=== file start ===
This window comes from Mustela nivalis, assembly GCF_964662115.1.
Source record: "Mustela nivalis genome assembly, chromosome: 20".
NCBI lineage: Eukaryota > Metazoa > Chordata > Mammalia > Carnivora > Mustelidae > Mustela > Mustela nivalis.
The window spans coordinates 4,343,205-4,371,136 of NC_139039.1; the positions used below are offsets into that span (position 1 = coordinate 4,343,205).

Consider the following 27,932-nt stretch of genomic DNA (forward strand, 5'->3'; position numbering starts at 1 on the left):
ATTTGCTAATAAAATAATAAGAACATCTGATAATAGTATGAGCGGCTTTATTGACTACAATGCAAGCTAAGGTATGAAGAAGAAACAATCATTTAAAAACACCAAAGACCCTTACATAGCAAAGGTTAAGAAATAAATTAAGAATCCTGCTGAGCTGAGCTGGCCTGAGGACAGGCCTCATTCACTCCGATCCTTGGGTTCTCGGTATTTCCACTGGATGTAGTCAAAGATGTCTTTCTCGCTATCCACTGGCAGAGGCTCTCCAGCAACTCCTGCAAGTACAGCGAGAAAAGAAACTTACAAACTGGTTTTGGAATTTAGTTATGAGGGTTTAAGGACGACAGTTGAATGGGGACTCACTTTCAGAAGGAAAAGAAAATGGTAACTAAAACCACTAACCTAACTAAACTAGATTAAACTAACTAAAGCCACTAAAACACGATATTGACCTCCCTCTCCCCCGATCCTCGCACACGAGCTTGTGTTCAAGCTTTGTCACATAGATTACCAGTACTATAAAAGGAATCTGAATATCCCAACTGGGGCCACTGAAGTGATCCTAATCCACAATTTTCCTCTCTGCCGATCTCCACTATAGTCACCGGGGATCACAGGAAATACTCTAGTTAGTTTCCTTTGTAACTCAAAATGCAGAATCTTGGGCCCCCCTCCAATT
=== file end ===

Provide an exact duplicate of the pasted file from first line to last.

This window comes from Mustela nivalis, assembly GCF_964662115.1.
Source record: "Mustela nivalis genome assembly, chromosome: 20".
NCBI lineage: Eukaryota > Metazoa > Chordata > Mammalia > Carnivora > Mustelidae > Mustela > Mustela nivalis.
The window spans coordinates 4,343,205-4,371,136 of NC_139039.1; the positions used below are offsets into that span (position 1 = coordinate 4,343,205).

Consider the following 27,932-nt stretch of genomic DNA (forward strand, 5'->3'; position numbering starts at 1 on the left):
ATTTGCTAATAAAATAATAAGAACATCTGATAATAGTATGAGCGGCTTTATTGACTACAATGCAAGCTAAGGTATGAAGAAGAAACAATCATTTAAAAACACCAAAGACCCTTACATAGCAAAGGTTAAGAAATAAATTAAGAATCCTGCTGAGCTGAGCTGGCCTGAGGACAGGCCTCATTCACTCCGATCCTTGGGTTCTCGGTATTTCCACTGGATGTAGTCAAAGATGTCTTTCTCGCTATCCACTGGCAGAGGCTCTCCAGCAACTCCTGCAAGTACAGCGAGAAAAGAAACTTACAAACTGGTTTTGGAATTTAGTTATGAGGGTTTAAGGACGACAGTTGAATGGGGACTCACTTTCAGAAGGAAAAGAAAATGGTAACTAAAACCACTAACCTAACTAAACTAGATTAAACTAACTAAAGCCACTAAAACACGATATTGACCTCCCTCTCCCCCGATCCTCGCACACGAGCTTGTGTTCAAGCTTTGTCACATAGATTACCAGTACTATAAAAGGAATCTGAATATCCCAACTGGGGCCACTGAAGTGATCCTAATCCACAATTTTCCTCTCTGCCGATCTCCACTATAGTCACCGGGGATCACAGGAAATACTCTAGTTAGTTTCCTTTGTAACTCAAAATGCAGAATCTTGGGCCCCCCTCCAATT